Due to there — to my knowledge — not being a direct formula for those numbers, I wrote a Python script to generate them. On the sequence’s page, I posted a program which endlessly spews them out, though I later wrote a Python two-liner, which only calculates those members of the sequence in the range from 0 to 98 (shown below entered in a Python shell).


>>> import math
>>> filter(lambda n:math.sqrt(abs(n-int(str(n)[::-1])))%1 == 0, range(99))
[0, 1, 2, 3, 4, 5, 6, 7, 8, 9, 10, 11, 12, 15, 21, 22, 23, 26, 32, 33, 34, 37, 40, 43, 44, 45, 48, 51, 54, 55, 56, 59, 62, 65, 66, 67, 73, 76, 77, 78, 84, 87, 88, 89, 90, 95, 98]

4096

4096 is a Java-based clone of the well-known web and mobile game 2048, which itself clones 1024 and is similiar to THREES. The naming trend is quite obvious, though note that 2^{12} is a power of two where the exponent is divisible by three, futher connecting to the aforementioned game.

In the game, you are faced with a 4×4 matrix, containing powers of two. By swiping in the four cardinal directions (e.g. pressing the arrow keys), you shove all the non-empty cells to that side. When two equal powers of two collide, they fuse together, adding. Once you shoved, an empty tile pseudo-randomly transforms to either a two-tile (90%) or a four-tile (10%).
Your objective at first is to reach the tile 4096, though the real goal is to achieve the highest score. Your score is the sum of all the collisions you managed to cause.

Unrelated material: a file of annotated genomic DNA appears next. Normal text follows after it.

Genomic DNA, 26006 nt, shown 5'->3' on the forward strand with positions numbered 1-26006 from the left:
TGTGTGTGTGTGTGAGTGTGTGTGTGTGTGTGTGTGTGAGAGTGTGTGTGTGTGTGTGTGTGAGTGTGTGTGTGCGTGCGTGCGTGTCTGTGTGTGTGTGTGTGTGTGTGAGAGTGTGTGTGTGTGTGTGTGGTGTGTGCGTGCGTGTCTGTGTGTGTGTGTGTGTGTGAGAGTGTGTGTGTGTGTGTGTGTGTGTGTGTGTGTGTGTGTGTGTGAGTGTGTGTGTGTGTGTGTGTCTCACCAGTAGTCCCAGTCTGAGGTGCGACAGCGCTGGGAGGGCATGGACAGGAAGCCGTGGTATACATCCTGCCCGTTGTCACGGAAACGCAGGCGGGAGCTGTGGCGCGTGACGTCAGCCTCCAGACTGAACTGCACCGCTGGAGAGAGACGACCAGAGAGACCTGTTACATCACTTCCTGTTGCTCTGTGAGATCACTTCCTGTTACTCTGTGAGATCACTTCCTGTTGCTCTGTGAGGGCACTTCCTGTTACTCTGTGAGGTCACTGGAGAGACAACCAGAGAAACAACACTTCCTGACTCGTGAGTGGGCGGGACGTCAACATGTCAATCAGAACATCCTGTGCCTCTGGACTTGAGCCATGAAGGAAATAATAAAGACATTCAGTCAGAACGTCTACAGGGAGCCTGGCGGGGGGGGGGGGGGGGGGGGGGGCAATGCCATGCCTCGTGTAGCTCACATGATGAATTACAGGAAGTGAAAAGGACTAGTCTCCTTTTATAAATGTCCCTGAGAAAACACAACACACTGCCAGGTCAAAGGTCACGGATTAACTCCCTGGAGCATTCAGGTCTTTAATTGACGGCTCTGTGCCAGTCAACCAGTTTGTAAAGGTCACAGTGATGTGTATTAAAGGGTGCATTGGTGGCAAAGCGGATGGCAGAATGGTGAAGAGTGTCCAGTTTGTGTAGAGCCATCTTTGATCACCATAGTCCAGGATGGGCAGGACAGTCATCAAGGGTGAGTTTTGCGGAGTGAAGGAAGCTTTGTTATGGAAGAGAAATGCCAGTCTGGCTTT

To play 4096, you can either download the .jar file or review and compile the game for yourself, using the source code listed below.

Controls

  • Up, down, left or right arrow key shoves the tiles
  • Escape restarts the game upon a loss
  • F11 toggles fullscreen

A game after a few moves A finished game with a score of 1700


// Java 1.8 Code
// Jonathan Frech,  5th of December 2016
//          edited  6th of December 2016
//          edited  7th of December 2016
//          edited  8th of December 2016
//          edited  9th of December 2016
//          edited 19th of February 2017
//          edited 24th of February 2017
//          edited 28th of February 2017
//          * gave the 4096 tile a color
//          edited 22nd of April    2017
//          * fixed window positioning by changing
//            frame.setLocationRelativeTo(null); to
//            frame.setLocationByPlatform(true);

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Slitherlink Solver

Slitherlink is a neat puzzle in which you are presented with a number matrix and the goal is to draw one connected, not interlooping line in between the cells. The number in each cell determines exactly how many line segments must be drawn around each cell (0, 1, 2 or 3). When a cell does not contain any number, the number of line segments adjacent to this cell are unrestricted.

*  *  *  *  *  *          *--*  *  *--*--*
     2  1  3              |  | 2  1| 3   |
*  *  *  *  *  *          *  *--*  *--*  *
        2  2  2           |     | 2  2| 2|
*  *  *  *  *  *          *--*  *--*  *  *
     2              ->       | 2   |  |  |
*  *  *  *  *  *          *  *--*  *--*  *
  1  3  1     1             1  3| 1     1|
*  *  *  *  *  *          *--*--*  *--*  *
  3     2     3           | 3     2|  | 3|
*  *  *  *  *  *          *--*--*--*  *--*

A sample 5x5 Slitherlink with solution.

Slitherlink was invented by the Japanese publisher Nikoli in 1989. It has many other names than ‘Slitherlink’, yet I prefer this descriptive name. Imagining a snake slithering along the board, seeking to link up with itself is a bit charming.

As with most of these puzzles that have simple rules and are fairly easy to work out by hand — on small scales that is –, writing a solver for them can prove to be more difficult than one may expect.